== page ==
Weekend sabotage of the power lines leading from Ukraine into the Crimean Peninsula is only expected to take 3-4 days to repair, according to engineers familiar with the situation, but that is only once they are able to get access to the site of the pylons destroyed in Ukrainian Kherson.
The pylons were blown up by some as-yet-unknown faction, and Ukrainian ultra nationalists are out in force, preventing repair crews from reaching the site to try to effect repairs. This means the peninsula will be without electricity for the foreseeable future.
After its accession into the Russian Federation last year, Russia foresaw the danger of having Crimea dependent on Ukraine for electricity, and has been in the process of laying underwater cables from the Russian mainland. Those cables, however, won’t be ready to power the peninsula until 2020 by most estimates.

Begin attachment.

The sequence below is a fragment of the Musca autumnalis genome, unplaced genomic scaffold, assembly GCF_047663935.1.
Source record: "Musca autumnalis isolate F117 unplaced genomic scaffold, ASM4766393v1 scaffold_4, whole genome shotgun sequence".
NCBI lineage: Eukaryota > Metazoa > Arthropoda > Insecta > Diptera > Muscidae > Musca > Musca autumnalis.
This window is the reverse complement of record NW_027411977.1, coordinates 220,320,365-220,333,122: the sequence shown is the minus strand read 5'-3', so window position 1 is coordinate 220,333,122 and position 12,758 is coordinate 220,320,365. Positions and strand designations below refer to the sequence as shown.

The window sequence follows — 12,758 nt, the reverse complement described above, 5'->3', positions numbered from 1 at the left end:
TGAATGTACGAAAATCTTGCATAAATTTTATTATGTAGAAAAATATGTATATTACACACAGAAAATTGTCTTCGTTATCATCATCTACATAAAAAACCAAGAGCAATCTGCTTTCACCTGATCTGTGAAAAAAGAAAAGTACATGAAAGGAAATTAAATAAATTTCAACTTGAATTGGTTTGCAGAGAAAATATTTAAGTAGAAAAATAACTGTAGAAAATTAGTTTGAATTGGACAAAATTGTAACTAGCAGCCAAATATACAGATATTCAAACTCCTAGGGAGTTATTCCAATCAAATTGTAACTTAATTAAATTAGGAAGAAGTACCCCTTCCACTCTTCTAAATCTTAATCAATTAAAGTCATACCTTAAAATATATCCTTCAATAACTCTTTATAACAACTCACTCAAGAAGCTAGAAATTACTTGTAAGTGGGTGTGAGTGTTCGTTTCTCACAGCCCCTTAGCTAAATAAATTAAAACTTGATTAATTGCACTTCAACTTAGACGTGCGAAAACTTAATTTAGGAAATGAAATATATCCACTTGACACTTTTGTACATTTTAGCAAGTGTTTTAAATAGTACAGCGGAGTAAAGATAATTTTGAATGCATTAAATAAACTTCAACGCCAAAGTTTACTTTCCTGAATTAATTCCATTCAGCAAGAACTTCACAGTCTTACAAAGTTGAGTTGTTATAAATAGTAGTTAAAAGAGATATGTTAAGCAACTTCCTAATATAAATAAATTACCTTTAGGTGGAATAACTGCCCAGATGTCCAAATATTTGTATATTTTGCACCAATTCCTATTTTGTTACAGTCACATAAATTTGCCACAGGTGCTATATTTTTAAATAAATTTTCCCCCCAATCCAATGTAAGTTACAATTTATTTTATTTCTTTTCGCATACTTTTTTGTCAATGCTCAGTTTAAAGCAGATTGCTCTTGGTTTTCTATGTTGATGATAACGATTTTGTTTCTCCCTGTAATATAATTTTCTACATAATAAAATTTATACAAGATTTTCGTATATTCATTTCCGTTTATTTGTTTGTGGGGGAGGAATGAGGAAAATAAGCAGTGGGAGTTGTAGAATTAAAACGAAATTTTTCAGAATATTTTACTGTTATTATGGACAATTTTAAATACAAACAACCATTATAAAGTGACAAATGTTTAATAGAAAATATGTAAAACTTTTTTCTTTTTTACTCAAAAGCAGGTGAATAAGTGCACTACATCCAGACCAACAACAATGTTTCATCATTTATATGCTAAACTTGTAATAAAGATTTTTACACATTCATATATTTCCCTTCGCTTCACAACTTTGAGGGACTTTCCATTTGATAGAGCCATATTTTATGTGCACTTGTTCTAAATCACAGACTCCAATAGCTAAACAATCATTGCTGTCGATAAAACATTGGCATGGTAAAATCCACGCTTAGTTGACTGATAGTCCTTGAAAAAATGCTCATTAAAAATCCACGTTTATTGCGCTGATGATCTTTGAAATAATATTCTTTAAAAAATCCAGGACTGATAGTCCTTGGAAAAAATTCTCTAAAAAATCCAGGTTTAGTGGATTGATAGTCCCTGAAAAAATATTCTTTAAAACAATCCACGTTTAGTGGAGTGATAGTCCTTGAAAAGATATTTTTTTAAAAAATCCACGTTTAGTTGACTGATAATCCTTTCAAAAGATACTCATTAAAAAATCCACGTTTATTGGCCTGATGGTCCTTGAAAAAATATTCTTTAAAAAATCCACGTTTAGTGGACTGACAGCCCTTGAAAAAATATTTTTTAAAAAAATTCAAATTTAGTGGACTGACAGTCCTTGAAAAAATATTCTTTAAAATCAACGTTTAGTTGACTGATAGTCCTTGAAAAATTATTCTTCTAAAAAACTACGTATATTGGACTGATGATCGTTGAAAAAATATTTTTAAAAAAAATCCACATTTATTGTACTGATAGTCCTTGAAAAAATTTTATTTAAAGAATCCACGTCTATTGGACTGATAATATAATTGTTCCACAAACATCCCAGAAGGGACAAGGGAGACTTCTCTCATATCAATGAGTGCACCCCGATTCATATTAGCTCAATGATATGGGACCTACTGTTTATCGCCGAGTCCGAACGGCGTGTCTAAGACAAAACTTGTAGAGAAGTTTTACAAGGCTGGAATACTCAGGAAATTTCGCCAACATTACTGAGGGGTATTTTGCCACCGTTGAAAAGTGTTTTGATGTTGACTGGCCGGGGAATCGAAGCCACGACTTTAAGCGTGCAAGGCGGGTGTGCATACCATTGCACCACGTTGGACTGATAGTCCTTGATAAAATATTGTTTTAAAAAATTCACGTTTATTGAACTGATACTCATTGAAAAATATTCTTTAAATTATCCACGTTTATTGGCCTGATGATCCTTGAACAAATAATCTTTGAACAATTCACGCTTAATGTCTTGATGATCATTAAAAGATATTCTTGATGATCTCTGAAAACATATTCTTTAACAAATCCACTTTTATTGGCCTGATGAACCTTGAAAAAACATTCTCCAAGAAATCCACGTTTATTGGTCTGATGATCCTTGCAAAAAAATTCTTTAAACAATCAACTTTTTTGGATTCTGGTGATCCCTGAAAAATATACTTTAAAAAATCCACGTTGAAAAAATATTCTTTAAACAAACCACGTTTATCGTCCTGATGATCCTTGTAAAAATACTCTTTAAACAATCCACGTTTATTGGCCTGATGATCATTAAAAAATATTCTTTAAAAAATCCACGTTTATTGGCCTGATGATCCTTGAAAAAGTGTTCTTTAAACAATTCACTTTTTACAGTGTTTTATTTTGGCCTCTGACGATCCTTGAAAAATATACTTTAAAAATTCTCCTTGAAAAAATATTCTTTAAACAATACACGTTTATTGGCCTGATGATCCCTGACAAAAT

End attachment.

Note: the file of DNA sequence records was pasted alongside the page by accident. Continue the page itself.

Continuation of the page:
To make matters worse for the Crimeans, Ukrainian Premier Arseniy Yatsenyuk imposed a “temporary ban” on all cargo entering the peninsula by land. This effectively forces Crimea to rely purely on shipments by sea for basic goods.
Russian officials have blasted the attack on Crimea’s power supply as “terrorism,” and say they believe the nationalist groups blocking the repairs are likely the ones who blew up the pylons in the first place.